South Korean brands Hyundai and Kia recently announced plans to offer their new dedicated EVs with bidirectional charging. Riding on the E-GMP platform, both the Ioniq 5 and EV6 will be able to power external devices, much like the GMC Hummer has a Power Station Generator to juice up another vehicle or a home.
The Nissan Leaf has had this feature for years and Mercedes will offer the technology for the EQS sedan in Japan. The Volkswagen Group announced this week it will implement bidirectional charging in its bespoke electric vehicles from 2022. VW Development Board Member Thomas Ulbrich told Handelsblatt the MEB-based EVs will receive the tech starting next year. Meanwhile, the company is currently testing the system and is putting the finishing touches before it’s rolled out on VW, Skoda, SEAT, and Audi models.
It’s important to mention the already built MEB-based EVs are not compatible with bidirectional charging out of the box, but Thomas Ulbrich mentions these can be retrofitted by making few hardware changes and installing new software. The German automotive conglomerate estimates it will be able to assemble 300,000 EVs with bidirectional charging in 2022 at the Zwicaku factory alone.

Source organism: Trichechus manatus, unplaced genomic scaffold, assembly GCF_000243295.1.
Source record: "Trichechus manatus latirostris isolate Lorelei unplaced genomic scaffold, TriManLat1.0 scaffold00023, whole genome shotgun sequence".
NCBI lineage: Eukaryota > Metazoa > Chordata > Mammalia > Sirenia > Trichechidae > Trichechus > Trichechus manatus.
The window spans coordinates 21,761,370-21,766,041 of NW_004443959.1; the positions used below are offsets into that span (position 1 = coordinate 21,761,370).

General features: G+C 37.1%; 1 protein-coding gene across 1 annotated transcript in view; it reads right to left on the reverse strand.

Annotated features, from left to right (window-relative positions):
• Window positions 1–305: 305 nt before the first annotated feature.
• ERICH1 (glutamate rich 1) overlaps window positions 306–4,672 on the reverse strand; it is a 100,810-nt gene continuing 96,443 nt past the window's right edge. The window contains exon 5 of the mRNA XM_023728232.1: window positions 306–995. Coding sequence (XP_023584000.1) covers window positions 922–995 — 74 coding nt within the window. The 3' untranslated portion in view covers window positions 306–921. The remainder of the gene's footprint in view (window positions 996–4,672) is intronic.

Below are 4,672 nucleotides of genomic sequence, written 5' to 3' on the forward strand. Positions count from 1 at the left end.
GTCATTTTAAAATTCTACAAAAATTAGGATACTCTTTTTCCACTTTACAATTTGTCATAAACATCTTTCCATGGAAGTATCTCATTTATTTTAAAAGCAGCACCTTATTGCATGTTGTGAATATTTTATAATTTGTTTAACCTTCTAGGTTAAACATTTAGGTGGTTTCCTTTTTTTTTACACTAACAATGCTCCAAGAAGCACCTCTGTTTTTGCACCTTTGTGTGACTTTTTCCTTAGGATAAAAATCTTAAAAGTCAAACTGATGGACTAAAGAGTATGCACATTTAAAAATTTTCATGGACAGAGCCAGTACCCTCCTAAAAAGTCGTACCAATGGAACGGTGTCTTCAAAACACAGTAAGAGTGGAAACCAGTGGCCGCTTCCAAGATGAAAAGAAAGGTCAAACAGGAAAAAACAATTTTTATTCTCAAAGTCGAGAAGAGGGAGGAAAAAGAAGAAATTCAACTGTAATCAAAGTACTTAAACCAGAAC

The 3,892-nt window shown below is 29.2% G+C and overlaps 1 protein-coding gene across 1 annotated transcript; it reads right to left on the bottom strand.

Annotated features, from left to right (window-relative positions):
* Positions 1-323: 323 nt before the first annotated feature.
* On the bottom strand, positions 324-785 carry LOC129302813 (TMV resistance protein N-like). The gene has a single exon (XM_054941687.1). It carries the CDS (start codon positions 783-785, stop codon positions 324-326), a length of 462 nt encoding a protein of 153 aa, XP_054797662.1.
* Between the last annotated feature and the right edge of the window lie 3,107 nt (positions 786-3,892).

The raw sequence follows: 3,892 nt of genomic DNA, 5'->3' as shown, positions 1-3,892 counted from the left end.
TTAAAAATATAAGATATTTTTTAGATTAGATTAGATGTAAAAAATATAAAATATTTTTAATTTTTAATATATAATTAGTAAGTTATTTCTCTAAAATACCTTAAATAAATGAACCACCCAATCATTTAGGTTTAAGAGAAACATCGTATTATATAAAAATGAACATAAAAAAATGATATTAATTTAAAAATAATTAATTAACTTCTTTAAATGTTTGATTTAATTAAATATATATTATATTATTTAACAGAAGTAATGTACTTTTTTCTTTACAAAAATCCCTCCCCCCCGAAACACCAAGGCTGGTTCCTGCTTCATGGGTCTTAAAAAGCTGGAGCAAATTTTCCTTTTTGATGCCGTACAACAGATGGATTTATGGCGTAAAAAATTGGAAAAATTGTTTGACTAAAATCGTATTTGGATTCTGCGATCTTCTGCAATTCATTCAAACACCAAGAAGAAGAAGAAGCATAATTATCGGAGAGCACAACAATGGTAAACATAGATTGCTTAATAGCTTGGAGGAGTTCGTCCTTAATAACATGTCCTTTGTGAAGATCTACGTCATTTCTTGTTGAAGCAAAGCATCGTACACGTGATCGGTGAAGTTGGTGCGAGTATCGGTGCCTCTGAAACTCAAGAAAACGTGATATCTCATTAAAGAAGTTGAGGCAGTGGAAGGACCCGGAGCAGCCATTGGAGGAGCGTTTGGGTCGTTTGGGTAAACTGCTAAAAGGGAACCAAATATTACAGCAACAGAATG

While bidirectional charging might seem like a gimmick at first, it could prove to be useful to charge another EV or to send energy back to the grid and power your house. In the case of electric pickups and trucks used as workhorses, the feature could be a valuable source of energy in a remote area with limited access to electricity.
Expect more and more EVs to be developed with bidirectional charging in the following years, especially new models engineered from the ground up as electric cars. We’re talking about dedicated EVs, but also the more advanced hybrids such as Ford’s new F-150 as it too can power external devices.